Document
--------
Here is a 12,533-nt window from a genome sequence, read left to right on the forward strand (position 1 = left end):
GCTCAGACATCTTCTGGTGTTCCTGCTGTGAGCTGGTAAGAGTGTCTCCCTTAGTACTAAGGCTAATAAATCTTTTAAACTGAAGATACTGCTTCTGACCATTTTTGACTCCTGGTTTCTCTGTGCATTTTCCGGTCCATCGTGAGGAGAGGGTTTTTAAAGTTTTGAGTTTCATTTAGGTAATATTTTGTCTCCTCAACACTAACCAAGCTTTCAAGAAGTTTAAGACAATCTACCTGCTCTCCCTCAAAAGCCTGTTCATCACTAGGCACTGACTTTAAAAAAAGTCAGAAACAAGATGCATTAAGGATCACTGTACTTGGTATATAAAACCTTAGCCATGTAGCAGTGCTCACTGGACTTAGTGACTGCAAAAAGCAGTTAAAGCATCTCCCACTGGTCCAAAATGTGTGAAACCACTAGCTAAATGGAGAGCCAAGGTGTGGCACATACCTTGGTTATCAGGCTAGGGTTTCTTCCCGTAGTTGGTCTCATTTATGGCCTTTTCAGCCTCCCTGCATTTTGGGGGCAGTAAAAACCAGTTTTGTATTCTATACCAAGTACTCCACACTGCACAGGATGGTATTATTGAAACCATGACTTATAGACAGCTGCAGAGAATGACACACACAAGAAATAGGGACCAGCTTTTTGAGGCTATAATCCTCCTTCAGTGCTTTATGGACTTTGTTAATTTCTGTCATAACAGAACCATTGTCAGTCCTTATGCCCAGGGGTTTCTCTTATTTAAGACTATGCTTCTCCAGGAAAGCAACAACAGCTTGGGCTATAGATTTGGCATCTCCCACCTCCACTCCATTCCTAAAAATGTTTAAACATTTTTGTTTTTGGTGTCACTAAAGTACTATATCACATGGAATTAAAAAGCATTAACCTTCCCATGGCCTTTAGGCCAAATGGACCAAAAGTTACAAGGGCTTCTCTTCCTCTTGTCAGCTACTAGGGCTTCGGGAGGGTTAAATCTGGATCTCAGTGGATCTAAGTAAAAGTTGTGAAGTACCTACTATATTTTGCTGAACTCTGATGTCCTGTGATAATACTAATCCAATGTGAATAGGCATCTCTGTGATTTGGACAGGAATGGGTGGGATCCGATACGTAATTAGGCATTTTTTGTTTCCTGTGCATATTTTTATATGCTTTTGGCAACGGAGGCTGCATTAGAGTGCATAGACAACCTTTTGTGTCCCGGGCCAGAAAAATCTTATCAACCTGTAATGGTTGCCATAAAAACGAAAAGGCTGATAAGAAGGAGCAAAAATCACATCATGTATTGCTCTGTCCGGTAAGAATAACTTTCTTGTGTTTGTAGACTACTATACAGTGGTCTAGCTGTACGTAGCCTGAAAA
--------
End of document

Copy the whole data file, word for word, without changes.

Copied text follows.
Here is a 12,533-nt window from a genome sequence, read left to right on the forward strand (position 1 = left end):
GCTCAGACATCTTCTGGTGTTCCTGCTGTGAGCTGGTAAGAGTGTCTCCCTTAGTACTAAGGCTAATAAATCTTTTAAACTGAAGATACTGCTTCTGACCATTTTTGACTCCTGGTTTCTCTGTGCATTTTCCGGTCCATCGTGAGGAGAGGGTTTTTAAAGTTTTGAGTTTCATTTAGGTAATATTTTGTCTCCTCAACACTAACCAAGCTTTCAAGAAGTTTAAGACAATCTACCTGCTCTCCCTCAAAAGCCTGTTCATCACTAGGCACTGACTTTAAAAAAAGTCAGAAACAAGATGCATTAAGGATCACTGTACTTGGTATATAAAACCTTAGCCATGTAGCAGTGCTCACTGGACTTAGTGACTGCAAAAAGCAGTTAAAGCATCTCCCACTGGTCCAAAATGTGTGAAACCACTAGCTAAATGGAGAGCCAAGGTGTGGCACATACCTTGGTTATCAGGCTAGGGTTTCTTCCCGTAGTTGGTCTCATTTATGGCCTTTTCAGCCTCCCTGCATTTTGGGGGCAGTAAAAACCAGTTTTGTATTCTATACCAAGTACTCCACACTGCACAGGATGGTATTATTGAAACCATGACTTATAGACAGCTGCAGAGAATGACACACACAAGAAATAGGGACCAGCTTTTTGAGGCTATAATCCTCCTTCAGTGCTTTATGGACTTTGTTAATTTCTGTCATAACAGAACCATTGTCAGTCCTTATGCCCAGGGGTTTCTCTTATTTAAGACTATGCTTCTCCAGGAAAGCAACAACAGCTTGGGCTATAGATTTGGCATCTCCCACCTCCACTCCATTCCTAAAAATGTTTAAACATTTTTGTTTTTGGTGTCACTAAAGTACTATATCACATGGAATTAAAAAGCATTAACCTTCCCATGGCCTTTAGGCCAAATGGACCAAAAGTTACAAGGGCTTCTCTTCCTCTTGTCAGCTACTAGGGCTTCGGGAGGGTTAAATCTGGATCTCAGTGGATCTAAGTAAAAGTTGTGAAGTACCTACTATATTTTGCTGAACTCTGATGTCCTGTGATAATACTAATCCAATGTGAATAGGCATCTCTGTGATTTGGACAGGAATGGGTGGGATCCGATACGTAATTAGGCATTTTTTGTTTCCTGTGCATATTTTTATATGCTTTTGGCAACGGAGGCTGCATTAGAGTGCATAGACAACCTTTTGTGTCCCGGGCCAGAAAAATCTTATCAACCTGTAATGGTTGCCATAAAAACGAAAAGGCTGATAAGAAGGAGCAAAAATCACATCATGTATTGCTCTGTCCGGTAAGAATAACTTTCTTGTGTTTGTAGACTACTATACAGTGGTCTAGCTGTACGTAGCCTGAAAA